Home Figure Skating News Japan’s Kao Miura takes Four Continents gold

Japan’s Kao Miura takes Four Continents gold

by Paula Slater
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Kao Miura

Kao Miura of Japan performs his Free Skate at the 2023 Four Continents Figure Skating Championships.

2023 Four Continents Figure Skating Championships
Men’s Free Skate

Japan’s Kao Miura took his second consecutive Four Continents medal, this time a gold, in Colorado Springs, Colo., on Saturday. Keegan Messing of Canada maintained second place to take the silver, while Shun Sato of Japan rose to claim the bronze.

Miura took the highest technical element score (102.02) in the field with his routine to Alan Menken’s Beauty and the Beast. Last year’s bronze medalist landed opened with a solid triple Axel-Euler-triple Salchow before moving onto an impressive quad toe-triple toe. He fought for the landing of a quad Salchow, but the quad toe in the second half his routine was clean. He also landed a triple Axel and triple flip-double Axel sequence and earned a level four on two spins. The young skater finished first (189.63) in the free skate, maintaining his position overall with a total score of  281.53.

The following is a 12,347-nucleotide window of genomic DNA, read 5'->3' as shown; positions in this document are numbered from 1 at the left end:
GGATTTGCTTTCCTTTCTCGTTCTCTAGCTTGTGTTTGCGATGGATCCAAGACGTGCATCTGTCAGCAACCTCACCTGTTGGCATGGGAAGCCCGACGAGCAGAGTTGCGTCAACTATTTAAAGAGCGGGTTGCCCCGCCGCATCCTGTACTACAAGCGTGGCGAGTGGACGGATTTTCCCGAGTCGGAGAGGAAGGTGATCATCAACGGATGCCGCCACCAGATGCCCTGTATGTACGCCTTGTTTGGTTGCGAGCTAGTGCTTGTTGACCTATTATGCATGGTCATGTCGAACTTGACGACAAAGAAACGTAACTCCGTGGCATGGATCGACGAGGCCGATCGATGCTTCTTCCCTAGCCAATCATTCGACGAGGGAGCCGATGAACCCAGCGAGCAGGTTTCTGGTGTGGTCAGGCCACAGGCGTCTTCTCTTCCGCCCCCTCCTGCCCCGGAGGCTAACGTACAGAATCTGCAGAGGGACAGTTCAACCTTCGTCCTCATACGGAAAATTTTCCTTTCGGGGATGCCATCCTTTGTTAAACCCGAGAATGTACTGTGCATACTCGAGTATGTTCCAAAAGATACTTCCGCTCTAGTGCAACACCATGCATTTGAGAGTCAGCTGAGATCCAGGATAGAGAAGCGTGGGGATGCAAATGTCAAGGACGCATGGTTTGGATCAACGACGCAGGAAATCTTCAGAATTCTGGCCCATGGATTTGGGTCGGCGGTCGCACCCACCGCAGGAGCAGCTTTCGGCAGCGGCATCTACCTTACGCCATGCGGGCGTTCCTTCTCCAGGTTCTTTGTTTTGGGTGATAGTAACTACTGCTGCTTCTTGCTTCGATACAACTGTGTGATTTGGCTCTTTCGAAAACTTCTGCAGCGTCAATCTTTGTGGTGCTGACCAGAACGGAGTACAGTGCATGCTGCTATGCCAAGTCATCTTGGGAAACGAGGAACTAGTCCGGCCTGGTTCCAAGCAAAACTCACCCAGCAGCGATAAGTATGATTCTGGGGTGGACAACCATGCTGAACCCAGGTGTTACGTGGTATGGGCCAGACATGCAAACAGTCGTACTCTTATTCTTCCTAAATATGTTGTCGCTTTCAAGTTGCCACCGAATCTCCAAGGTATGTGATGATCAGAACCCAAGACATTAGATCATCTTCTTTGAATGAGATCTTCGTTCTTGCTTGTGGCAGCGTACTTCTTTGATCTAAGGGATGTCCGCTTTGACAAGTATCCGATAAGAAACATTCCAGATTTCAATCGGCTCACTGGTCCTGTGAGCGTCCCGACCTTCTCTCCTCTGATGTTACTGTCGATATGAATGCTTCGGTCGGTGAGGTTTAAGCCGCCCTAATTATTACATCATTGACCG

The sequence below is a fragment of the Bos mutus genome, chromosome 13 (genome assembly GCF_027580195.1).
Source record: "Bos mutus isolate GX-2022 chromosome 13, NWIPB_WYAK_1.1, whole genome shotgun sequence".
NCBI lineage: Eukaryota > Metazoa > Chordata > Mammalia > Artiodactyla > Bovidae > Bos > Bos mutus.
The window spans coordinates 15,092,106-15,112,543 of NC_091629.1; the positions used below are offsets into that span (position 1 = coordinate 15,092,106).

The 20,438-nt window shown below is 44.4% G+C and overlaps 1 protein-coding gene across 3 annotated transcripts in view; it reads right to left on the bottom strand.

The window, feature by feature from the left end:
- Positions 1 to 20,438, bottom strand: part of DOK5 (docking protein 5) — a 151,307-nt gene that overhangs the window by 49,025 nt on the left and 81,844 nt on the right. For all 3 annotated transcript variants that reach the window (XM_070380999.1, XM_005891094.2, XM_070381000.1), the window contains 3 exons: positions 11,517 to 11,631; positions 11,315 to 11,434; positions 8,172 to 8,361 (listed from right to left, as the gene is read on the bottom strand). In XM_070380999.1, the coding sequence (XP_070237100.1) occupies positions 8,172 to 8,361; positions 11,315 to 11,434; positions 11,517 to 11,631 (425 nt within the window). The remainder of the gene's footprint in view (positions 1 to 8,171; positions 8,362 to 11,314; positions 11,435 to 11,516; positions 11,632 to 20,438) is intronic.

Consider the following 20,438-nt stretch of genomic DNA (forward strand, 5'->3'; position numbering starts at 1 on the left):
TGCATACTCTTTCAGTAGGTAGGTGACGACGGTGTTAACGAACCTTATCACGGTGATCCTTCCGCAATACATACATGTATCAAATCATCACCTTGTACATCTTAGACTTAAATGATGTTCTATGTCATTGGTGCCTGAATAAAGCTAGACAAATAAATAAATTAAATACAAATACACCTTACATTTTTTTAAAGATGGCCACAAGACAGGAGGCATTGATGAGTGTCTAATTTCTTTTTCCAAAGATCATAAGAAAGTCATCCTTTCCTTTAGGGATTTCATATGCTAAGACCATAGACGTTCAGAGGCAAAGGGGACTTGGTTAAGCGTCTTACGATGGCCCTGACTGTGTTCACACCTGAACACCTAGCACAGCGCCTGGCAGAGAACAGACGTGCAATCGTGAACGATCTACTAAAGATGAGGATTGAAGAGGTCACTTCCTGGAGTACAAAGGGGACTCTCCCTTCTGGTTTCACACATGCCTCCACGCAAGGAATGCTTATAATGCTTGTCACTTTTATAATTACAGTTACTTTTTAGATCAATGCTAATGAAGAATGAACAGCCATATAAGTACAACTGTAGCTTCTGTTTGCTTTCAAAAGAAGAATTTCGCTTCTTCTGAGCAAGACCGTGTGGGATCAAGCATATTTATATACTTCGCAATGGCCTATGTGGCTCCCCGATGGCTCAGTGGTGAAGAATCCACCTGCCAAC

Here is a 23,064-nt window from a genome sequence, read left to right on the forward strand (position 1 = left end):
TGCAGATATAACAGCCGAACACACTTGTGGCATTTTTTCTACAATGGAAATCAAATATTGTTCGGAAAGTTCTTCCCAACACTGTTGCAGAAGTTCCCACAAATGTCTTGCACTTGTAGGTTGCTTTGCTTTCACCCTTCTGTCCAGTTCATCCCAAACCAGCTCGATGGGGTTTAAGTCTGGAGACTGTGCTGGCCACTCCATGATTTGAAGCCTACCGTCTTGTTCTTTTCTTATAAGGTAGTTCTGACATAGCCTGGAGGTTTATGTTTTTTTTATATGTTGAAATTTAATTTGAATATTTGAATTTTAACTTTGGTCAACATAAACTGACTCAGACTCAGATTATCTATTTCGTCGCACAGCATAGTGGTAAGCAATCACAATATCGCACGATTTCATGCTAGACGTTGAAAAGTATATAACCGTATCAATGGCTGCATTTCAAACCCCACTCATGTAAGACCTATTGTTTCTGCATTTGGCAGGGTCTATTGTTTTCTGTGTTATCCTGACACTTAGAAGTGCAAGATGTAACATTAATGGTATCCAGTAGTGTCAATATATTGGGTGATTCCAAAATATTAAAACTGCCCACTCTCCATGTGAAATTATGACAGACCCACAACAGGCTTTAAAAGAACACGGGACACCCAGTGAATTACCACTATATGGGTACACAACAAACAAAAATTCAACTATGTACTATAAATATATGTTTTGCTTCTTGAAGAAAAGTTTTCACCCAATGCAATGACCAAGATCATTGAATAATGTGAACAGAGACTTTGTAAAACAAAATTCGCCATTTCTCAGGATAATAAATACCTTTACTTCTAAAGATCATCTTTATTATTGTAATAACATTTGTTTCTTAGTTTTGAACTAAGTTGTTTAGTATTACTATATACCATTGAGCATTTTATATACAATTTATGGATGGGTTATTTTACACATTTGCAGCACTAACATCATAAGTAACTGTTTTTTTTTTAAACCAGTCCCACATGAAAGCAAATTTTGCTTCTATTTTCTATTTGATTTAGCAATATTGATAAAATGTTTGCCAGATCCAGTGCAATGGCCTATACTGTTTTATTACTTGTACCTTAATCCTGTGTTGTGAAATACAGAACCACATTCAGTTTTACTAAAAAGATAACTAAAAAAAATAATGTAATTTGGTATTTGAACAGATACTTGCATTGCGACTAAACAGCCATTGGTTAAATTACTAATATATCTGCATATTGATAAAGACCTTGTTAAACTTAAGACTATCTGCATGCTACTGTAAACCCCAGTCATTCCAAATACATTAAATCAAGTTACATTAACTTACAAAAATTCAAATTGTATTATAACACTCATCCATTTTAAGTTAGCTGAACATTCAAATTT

“I was happy about my components and everything I was able to do,” said Miura. “I was able to make sure I had the right speed at certain times and also take it slow, or maybe relax, at some moments. I was really happy I was able to do that.”

He also thanked Messing, who he’s been watching since he was “a little boy.” They are 14 years apart.